It was especially gratifying to hear Luddy scoff, in his presentation, at the odd trend that so often serves as fodder for my own blog posts: the raft of pundits declaring that IT is now a mere commodity. He dismissed the trend with a single trenchant remark: “I have no earthly idea what kind of crack those people are smoking.” He went on to point out that “businesses that don’t use technology to create important differentiators are just going to wither and die.”

  • Citizen developers. A major theme of this year’s conference, this trope reflects how ServiceNow is moving its product towards being a generalized platform where relatively non-technical users can, with the ease of something like an Excel experience, create their own mini-applications that powerfully leverage the data and tools within the ServiceNow universe. This trend is exactly the right direction and something that IT practitioners in general should embrace.  That said, I’ve seen enough “rogue apps” from non-technical developers (Excel and Access are the most common platforms for these) to know that there are huge pitfalls that lie down this path, related to robustness, integration, frailty, maintenance. But the genie is out of the bottle, as it were: users need and demand control of their own destinies, and we’d better figure out, over time and despite initial pain, how to support and steer them in that goal.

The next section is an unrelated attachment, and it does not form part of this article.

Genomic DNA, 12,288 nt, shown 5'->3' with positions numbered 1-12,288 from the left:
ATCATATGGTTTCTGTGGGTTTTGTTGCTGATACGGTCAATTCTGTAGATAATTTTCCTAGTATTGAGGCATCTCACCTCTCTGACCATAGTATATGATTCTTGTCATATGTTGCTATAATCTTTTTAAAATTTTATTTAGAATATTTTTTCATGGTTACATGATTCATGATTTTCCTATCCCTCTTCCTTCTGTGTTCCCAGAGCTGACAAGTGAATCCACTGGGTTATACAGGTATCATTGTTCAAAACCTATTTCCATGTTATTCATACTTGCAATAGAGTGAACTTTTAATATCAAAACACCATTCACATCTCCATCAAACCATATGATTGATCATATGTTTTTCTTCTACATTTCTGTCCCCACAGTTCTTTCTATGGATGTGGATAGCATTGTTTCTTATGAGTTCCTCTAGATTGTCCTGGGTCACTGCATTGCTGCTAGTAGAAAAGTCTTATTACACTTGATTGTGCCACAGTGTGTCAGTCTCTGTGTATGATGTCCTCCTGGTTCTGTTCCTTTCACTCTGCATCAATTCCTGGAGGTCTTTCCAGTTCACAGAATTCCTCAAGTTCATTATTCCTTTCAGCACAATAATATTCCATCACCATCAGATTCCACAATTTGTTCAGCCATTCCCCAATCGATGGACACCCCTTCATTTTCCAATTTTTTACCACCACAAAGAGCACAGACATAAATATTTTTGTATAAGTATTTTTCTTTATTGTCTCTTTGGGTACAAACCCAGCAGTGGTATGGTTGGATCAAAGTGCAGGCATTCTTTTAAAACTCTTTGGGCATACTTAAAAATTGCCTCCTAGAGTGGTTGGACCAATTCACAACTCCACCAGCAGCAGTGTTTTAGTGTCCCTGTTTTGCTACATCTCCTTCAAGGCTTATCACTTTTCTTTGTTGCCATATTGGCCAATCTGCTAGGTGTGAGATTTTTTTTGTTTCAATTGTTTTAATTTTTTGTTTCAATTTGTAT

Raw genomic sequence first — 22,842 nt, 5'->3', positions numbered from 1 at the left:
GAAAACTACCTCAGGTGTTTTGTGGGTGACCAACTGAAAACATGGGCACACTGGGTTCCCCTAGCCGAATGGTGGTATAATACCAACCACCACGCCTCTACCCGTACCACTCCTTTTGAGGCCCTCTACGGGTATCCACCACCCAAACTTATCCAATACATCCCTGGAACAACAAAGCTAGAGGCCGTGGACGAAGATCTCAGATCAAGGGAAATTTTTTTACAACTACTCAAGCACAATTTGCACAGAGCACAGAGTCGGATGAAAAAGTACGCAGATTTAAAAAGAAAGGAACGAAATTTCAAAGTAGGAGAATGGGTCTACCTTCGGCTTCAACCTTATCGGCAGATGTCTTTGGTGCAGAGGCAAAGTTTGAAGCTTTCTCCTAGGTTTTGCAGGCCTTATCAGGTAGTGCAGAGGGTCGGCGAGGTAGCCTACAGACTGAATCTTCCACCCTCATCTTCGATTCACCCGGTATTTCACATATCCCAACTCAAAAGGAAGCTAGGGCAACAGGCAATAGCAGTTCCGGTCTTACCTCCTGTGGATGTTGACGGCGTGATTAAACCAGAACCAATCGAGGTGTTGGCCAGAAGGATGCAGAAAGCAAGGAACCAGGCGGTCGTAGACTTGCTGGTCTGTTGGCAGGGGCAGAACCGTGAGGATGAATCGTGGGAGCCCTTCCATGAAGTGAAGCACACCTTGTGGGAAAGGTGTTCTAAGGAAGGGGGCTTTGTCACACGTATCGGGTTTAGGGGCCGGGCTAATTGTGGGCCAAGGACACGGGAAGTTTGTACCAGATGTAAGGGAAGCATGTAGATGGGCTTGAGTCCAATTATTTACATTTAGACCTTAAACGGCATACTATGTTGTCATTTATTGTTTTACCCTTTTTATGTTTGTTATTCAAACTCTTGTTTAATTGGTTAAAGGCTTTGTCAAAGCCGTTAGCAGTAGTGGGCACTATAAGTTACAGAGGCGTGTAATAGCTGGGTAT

• Hackathon. I’m not a frequent conference goer, as I mentioned, so perhaps this sort of thing is now a common conference occurrence. Nonetheless, I was startled and pleased to see the institution of a ServiceNow “hackathon”, featured and promoted prominently, replete with a formal competition and an announced prizewinning team at the end of the conference.  This effort was chartered as “create an application in just under twelve hours starting from scratch using the ServiceNow platform“. I walked into the hackathon venue at one point, and saw the various small teams clustered in groups around the large presentation room, collaborating, typing, arguing, designing. The energy was infectious. Citizen developers? Not sure whether that was exactly true in these cases (those teams looked pretty hardcore, frankly), but they were certainly all engaged in producing something meaningful in a very short span of time, effectively demonstrating what can be achieved with the platform.